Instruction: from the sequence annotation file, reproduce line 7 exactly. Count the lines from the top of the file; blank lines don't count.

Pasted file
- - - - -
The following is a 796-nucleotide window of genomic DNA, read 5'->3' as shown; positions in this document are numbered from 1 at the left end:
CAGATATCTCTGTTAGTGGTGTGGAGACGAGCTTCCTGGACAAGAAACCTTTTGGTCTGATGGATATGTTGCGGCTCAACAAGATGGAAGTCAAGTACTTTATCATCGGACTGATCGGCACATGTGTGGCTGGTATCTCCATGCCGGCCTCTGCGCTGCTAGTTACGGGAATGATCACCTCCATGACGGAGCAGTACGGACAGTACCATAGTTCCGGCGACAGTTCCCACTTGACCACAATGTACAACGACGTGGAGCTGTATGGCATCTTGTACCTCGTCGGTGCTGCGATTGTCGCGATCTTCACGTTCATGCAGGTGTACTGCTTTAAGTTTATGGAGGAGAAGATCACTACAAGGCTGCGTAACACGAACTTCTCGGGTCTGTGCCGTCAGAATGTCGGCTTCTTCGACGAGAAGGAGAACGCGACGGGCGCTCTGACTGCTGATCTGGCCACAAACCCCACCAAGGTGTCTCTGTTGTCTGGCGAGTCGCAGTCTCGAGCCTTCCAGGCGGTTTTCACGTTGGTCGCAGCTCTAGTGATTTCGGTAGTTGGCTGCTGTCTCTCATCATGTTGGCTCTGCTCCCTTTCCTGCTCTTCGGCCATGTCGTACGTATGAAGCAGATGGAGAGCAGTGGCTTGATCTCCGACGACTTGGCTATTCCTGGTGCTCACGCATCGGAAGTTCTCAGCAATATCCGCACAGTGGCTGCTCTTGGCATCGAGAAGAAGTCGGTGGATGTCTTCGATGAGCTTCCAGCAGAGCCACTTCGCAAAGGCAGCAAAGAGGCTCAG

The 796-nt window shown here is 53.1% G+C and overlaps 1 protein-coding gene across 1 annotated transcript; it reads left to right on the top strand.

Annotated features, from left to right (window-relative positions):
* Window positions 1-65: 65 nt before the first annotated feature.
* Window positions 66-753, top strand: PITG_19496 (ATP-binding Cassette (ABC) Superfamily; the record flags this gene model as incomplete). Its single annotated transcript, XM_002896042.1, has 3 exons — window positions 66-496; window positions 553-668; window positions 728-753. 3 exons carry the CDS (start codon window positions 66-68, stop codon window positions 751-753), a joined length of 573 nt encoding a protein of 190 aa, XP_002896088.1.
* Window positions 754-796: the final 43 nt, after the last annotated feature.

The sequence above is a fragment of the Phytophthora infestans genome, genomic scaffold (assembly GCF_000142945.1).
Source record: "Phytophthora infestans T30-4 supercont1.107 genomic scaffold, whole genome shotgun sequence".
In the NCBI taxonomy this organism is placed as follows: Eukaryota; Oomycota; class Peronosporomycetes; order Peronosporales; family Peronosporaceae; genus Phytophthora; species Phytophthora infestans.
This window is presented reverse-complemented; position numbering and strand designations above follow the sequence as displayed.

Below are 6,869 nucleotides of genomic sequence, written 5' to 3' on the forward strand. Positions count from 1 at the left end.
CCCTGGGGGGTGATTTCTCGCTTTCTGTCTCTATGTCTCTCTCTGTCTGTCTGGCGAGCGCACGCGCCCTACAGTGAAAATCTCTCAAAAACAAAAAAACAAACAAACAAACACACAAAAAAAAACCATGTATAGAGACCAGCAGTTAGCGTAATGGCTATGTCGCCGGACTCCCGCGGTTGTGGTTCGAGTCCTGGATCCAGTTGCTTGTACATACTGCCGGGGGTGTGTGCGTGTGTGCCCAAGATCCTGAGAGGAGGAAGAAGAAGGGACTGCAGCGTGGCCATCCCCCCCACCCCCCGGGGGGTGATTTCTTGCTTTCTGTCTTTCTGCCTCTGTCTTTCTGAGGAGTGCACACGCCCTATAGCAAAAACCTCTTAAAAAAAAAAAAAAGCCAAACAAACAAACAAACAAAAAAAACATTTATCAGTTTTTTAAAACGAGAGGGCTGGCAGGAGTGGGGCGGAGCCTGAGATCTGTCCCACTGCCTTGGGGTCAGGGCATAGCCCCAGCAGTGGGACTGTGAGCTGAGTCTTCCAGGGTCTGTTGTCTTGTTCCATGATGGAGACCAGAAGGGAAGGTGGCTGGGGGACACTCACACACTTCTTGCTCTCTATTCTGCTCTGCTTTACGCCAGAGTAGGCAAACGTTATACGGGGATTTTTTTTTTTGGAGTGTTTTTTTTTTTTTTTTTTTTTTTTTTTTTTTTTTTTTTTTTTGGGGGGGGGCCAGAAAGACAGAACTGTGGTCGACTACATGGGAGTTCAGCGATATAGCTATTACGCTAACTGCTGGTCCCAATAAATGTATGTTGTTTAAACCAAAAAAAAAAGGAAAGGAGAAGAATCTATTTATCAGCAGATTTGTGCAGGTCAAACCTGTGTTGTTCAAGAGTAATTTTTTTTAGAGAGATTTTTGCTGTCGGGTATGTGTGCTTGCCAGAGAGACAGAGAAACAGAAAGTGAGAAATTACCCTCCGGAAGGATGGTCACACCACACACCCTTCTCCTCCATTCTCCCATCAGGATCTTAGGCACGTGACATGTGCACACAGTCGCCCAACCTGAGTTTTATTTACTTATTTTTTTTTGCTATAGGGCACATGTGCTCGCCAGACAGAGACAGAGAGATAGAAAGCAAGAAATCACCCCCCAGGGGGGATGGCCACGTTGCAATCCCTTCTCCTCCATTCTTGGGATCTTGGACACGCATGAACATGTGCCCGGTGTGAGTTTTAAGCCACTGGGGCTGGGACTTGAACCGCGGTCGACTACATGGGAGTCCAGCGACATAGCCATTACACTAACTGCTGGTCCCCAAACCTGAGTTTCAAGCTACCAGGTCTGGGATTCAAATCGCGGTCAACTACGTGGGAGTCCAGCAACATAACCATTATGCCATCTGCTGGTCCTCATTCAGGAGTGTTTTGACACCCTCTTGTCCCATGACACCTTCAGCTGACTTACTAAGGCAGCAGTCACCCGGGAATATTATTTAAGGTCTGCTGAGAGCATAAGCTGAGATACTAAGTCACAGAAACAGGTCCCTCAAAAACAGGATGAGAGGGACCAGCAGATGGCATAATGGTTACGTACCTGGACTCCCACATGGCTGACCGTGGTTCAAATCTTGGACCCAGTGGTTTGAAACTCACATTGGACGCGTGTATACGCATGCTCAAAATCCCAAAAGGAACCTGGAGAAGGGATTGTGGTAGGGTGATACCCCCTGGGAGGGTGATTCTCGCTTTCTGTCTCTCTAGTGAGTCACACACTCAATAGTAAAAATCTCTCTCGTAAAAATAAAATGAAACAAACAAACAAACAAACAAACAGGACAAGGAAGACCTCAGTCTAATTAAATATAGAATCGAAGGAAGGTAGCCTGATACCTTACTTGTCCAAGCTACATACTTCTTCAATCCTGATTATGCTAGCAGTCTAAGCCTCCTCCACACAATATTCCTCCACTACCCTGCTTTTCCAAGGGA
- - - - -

* Window positions 754-796: the final 43 nt, after the last annotated feature.